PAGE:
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Verilog Timing Control

Timing control statements are required in simulation to advance time. The time at which procedural statements will get executed shall be specified using timing controls.

There are the following types of timing controls in Verilog:

  • Delay control
  • Edge sensitive event control
  • Level sensitive event control
  • Named events

The delay control is a way of adding a delay between when the simulator encounters the statement and when it executes.

The event expression allows the statement to be delayed until the occurrence of some simulation event, which can change of value on a net or variable or an explicitly named event triggered in another procedure.

Simulation time can be advanced by one of the following methods. Nets and gates have been modeled to have internal delays, also advance simulation time.

Delay Control

Delay control is achieved by specifying the waiting time to execution when the statement is encountered. The symbol # is used to specify the delay.

We can specify the delay based timing control in three ways:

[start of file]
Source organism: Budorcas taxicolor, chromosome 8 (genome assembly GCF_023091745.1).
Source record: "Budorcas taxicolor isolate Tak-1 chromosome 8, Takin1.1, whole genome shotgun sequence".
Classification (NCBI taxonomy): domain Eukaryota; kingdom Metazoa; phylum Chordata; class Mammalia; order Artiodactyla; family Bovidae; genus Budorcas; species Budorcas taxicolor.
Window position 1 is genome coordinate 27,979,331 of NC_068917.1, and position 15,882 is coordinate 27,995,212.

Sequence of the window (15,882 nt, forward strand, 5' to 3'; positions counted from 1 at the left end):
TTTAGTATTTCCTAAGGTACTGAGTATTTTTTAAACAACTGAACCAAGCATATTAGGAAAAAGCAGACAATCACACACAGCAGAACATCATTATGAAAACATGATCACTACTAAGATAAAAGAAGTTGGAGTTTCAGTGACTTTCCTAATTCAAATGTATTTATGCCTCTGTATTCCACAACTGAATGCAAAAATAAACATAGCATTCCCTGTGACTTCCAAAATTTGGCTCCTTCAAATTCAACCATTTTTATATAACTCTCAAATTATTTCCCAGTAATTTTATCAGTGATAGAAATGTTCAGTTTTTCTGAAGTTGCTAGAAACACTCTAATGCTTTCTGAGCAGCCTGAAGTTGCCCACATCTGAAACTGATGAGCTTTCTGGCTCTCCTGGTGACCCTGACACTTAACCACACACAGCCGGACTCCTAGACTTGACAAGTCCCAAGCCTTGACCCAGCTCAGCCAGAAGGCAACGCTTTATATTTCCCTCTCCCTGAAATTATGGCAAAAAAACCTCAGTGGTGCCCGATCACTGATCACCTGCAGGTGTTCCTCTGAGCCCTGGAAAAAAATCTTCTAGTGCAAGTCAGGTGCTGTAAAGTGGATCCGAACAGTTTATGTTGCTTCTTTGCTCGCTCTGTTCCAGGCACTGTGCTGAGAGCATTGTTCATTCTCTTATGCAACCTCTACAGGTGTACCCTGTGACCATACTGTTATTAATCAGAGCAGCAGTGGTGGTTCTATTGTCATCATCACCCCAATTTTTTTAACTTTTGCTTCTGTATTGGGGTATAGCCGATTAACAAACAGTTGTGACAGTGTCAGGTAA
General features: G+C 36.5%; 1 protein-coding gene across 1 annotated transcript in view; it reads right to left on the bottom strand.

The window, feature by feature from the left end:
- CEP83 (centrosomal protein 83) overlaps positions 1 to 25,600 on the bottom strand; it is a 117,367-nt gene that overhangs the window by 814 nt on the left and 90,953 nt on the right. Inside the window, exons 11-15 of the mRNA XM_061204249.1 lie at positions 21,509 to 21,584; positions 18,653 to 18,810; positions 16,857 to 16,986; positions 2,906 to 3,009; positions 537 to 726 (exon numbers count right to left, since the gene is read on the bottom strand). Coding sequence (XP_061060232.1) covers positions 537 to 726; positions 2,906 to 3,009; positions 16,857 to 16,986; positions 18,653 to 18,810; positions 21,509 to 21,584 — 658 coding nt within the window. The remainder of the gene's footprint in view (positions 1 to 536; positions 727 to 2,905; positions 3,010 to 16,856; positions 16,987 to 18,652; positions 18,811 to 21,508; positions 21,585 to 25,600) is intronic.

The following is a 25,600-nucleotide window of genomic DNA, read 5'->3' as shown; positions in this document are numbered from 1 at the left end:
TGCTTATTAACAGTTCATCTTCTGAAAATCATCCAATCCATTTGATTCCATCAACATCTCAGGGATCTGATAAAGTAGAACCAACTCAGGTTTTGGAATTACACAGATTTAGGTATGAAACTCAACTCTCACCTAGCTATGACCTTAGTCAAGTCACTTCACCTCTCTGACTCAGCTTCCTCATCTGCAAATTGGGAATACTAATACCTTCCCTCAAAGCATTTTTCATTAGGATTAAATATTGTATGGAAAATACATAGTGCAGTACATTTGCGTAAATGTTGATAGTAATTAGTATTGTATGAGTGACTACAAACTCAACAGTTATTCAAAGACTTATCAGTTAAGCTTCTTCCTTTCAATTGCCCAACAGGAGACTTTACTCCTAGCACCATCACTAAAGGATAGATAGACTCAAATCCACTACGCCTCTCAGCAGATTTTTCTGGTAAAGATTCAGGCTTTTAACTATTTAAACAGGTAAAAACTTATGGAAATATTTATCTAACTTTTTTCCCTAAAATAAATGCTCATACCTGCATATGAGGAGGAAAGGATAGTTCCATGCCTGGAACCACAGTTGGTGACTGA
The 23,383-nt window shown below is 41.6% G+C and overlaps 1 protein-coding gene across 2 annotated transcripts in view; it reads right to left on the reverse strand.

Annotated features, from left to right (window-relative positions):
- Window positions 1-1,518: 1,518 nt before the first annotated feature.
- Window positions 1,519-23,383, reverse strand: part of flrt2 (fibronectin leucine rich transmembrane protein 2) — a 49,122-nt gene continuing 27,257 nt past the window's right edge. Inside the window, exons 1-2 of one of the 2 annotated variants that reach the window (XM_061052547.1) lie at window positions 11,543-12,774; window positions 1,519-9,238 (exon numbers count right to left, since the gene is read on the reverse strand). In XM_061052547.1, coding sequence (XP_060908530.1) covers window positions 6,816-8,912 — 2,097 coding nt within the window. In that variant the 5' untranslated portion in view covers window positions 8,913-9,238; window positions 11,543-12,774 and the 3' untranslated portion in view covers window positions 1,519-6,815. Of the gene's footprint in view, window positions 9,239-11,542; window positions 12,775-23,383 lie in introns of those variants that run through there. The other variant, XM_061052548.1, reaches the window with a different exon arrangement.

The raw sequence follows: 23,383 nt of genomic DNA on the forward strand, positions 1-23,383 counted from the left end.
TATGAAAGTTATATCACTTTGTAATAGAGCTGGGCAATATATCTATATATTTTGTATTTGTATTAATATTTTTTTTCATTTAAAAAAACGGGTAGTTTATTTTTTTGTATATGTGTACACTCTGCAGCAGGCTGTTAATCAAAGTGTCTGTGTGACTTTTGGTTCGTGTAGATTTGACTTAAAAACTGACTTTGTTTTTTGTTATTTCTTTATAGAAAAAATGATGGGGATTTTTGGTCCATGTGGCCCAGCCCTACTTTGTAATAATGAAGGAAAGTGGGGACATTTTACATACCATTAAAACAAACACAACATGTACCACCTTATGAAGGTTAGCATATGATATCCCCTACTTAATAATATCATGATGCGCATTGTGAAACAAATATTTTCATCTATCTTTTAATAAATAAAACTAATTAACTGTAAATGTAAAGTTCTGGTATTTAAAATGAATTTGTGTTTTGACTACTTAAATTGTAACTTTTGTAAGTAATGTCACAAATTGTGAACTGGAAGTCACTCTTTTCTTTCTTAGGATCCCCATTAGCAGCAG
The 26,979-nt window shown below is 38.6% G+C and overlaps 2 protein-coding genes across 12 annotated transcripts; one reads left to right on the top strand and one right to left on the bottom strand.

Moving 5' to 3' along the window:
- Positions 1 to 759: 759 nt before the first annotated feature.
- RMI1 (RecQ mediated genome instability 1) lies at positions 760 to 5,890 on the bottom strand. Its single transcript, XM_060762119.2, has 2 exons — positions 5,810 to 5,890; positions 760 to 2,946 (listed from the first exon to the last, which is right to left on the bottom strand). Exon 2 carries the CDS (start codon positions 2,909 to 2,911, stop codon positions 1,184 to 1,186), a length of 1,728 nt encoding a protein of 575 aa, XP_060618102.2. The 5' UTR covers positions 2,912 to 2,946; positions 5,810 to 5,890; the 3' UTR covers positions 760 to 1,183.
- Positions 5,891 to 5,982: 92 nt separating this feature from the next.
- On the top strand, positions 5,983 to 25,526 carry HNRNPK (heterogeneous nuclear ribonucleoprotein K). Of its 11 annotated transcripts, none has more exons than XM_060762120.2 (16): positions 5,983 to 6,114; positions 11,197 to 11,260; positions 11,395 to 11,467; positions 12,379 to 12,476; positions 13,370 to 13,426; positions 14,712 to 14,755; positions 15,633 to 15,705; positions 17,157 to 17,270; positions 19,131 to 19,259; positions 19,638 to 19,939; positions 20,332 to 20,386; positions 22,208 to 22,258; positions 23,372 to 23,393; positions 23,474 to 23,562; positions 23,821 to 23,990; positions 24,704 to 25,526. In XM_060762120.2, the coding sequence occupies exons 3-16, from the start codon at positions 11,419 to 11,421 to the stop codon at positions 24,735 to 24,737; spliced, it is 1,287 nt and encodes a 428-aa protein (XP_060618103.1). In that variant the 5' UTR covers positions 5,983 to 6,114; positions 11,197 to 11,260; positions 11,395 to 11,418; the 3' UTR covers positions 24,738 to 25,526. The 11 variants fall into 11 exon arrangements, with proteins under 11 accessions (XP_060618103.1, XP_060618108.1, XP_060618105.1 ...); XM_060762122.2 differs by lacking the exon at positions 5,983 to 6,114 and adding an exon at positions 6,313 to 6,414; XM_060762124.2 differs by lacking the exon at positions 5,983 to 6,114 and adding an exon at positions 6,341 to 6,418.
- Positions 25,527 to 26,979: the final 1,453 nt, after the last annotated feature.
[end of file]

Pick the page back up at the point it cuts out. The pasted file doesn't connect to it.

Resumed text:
1. Regular delay control: It will be specified on the procedural assignment left as a non-zero number.
  2. Intra- assignment delay control: In this case, delays will be specified on the assignment operator's right-hand side. The right-hand side expression will be evaluated at the current time, and the assignment will occur only after the delay.
  3. Zero delay control: Zero delay control statement specifies zero delay value to the left-hand side of a procedural assignment. This method is used to ensure the statement is executed at the end of the simulation time. It means, zero delay control statement is executed after all other statements in that simulation time are executed.

Event Control

An event controls the execution of a statement or a block of a statement. Value changes on variables and nets can be used as a synchronization event to trigger the execution of other procedural statements and is an implicit event.

The event is based on the direction of change like towards 0, which makes it a negedge and change towards 1 make it a posedge.

  • A negedge is a transition from 1 to X, Z or 0 and from X or Z to 0
  • A posedge is a transition from 0 to X, Z or 1 and from X or Z to 1

A transition from the same state to the same state does not suppose to be an edge. The edge event can be detected only on the LSB of a vector signal or variable.

If an expression evaluates to the same result, then it cannot be considered as an event. There are different types of event-based controls.

1. Regular event control: Execution of statement will happen on signal changes or at positive or negative transitions of signals. For example, posedge of a clock, and the negedge of reset, etc.

2. Named Event Control: The event keyword can be used to declare a named event that can be triggered explicitly.

An event cannot hold any data, no time duration, and can be made to occur at any particular time.